Prevalence of pelvic health conditions in Australian servicewomen and veterans

Research output: Other contribution to conferenceAbstractpeer-review


Background: Pelvic health care and support needs vary between sexes given differences in pelvic anatomy and function. Genitourinary infections and urinary incontinence have each been reported to affect up to one third of United States servicewomen. However, other pelvic health conditions, such as pelvic organ prolapse (POP) or the co-existence of pelvic health conditions, have received minimal attention. No pelvic health data exists for Australian Defence Force (ADF) servicewomen. Aim: The aims of this investigation were to determine the types, prevalence, severity, and onset of pelvic health issues experienced by ADF servicewomen and veterans. Method: An online, anonymous cross-sectional survey was developed for biologically female adults who had actively served in the ADF for at least six months. Data were collected October – December 2019 and February - June 2020. Results: In total, 575 active servicewomen (60%) and veterans (40%) participated in the survey (50% Army, 26% Air Force, and 24% Navy). The majority (88%) served in a full time capacity during their ADF service (length of service range: 6 months to >25 years). Over two thirds reported concerns about their pelvic health, and of those 85% reported that their concerns began during service. Frequent episodes of urinary urgency were reported by 29% of women, and almost two thirds experienced urinary incontinence. However, of those experiencing leakage, most (70%) reported it occurred once per week or less. Almost half the respondents had experienced a urinary tract infection, with the majority of these occurring for the first time during ADF service. Frequent episodes of flatal (9.7%) and faecal (2.2%) incontinence were less commonly experienced by servicewomen. Symptoms of POP were reported by 40% of women, but only 15% had an actual diagnosis. Regular episodes of pelvic pain during service were reported by one quarter of women, and over 20% of all respondents had a diagnosis of endometriosis. Injuries to the pelvis had occurred in 15% of women, and of those over 80% had been during and related to their work in the ADF. Pain associated with menstrual cycles occurred about half the time, and was rated as moderate. Over 70% of women participating in the survey had been pregnant, and approximately 40% reported that pregnancy, birth or complications associated with it did impact on their return to work. Over one third of women had undergone gynaecological surgery whilst serving in the ADF, and 20% had experienced delays in returning to work due to the surgery or its complications. A range of other pelvic symptoms, such as vulvovaginal irritation, sexual issues, nocturia, and incomplete bladder emptying were also reported. Discussion: A range of pelvic health issues were reported by female military personnel, most commonly mild to moderate urinary incontinence, and urinary tract infections. Prevalence rates for urinary incontinence were higher than for the general population but similar to female athletes. Despite the majority of women reporting their symptoms developed during their time in the ADF, these findings need to be interpreted with caution as risk factors unrelated to service, such as pregnancy and aging, may be contributing factors. Further analysis of the data is required in order to explore risk factors, and variations that may exist between Services as well as between active servicewomen and veterans. Conclusion: This is the first study to examine the pelvic health of Australian female military personnel and veterans. Similar to the general female population, pelvic floor dysfunction is common. Further understanding of the pelvic health needs of servicewomen, risk factors, and impacts on occupational performance are required to optimise prevention and management interventions.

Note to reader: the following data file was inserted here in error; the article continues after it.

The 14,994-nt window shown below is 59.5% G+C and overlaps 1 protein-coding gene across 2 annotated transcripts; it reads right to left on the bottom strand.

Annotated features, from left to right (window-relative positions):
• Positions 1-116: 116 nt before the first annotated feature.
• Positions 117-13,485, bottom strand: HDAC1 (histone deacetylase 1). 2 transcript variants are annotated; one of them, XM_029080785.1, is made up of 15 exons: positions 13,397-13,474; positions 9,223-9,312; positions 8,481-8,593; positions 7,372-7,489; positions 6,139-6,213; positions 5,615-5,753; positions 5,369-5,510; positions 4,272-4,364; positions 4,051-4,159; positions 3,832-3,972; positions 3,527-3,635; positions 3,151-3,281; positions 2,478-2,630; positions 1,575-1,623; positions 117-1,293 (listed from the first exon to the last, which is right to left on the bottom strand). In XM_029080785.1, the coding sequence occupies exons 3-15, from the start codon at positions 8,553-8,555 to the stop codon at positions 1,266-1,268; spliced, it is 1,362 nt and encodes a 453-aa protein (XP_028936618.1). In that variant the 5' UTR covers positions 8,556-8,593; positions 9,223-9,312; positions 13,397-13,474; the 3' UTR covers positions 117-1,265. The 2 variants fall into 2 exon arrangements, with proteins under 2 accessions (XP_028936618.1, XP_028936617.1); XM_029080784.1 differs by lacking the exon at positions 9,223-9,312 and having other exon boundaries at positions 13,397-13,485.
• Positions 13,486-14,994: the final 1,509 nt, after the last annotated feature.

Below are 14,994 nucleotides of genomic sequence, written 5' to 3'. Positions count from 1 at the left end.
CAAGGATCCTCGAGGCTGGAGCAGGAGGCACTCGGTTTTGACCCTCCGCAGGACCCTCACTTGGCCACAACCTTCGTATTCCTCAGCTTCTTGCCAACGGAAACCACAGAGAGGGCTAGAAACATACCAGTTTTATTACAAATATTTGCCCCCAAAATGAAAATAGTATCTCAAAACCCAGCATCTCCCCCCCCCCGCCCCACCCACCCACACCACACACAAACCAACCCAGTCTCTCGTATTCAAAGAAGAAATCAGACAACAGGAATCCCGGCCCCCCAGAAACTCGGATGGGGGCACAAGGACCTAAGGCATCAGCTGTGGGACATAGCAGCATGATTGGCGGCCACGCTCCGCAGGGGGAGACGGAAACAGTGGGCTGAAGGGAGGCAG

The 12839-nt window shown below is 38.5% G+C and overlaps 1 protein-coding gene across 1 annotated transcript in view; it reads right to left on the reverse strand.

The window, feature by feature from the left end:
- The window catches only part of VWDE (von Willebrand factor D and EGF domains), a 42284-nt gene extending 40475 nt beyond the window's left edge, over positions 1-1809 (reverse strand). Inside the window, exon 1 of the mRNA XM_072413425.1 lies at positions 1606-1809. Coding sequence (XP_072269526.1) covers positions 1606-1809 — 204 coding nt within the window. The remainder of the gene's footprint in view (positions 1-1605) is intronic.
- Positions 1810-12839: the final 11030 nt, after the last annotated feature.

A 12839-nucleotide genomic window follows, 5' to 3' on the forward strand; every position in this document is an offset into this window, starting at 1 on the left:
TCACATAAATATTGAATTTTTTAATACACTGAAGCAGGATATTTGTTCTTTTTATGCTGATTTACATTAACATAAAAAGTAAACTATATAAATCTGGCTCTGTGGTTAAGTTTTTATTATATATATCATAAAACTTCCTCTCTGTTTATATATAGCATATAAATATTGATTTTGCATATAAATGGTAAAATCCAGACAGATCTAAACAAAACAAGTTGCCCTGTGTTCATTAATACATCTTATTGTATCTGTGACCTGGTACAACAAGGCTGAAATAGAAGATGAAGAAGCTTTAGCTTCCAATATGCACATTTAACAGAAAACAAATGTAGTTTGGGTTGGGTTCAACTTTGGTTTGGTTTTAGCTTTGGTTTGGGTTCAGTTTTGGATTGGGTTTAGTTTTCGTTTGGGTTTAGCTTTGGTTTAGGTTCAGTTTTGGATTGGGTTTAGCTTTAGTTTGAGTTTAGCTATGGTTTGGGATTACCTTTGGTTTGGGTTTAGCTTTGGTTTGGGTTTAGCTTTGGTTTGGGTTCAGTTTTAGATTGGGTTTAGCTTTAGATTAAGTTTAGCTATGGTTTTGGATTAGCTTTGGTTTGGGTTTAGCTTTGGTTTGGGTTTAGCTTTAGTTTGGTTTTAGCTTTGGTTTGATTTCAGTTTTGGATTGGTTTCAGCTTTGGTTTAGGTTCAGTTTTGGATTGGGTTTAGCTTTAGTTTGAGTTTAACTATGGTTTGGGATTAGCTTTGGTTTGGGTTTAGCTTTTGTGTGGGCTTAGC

Original languageEnglish
Number of pages2
Publication statusPublished - Oct 2020
Event2020 Australasian Military Medicine Conference: Before the Next Mission - Virtual Conference, Australia
Duration: 25 Nov 202027 Nov 2020 (abstracts)


Conference2020 Australasian Military Medicine Conference
Abbreviated titlePreparing for conflict and disaster
Internet address

Grant Number

  • 0000102536


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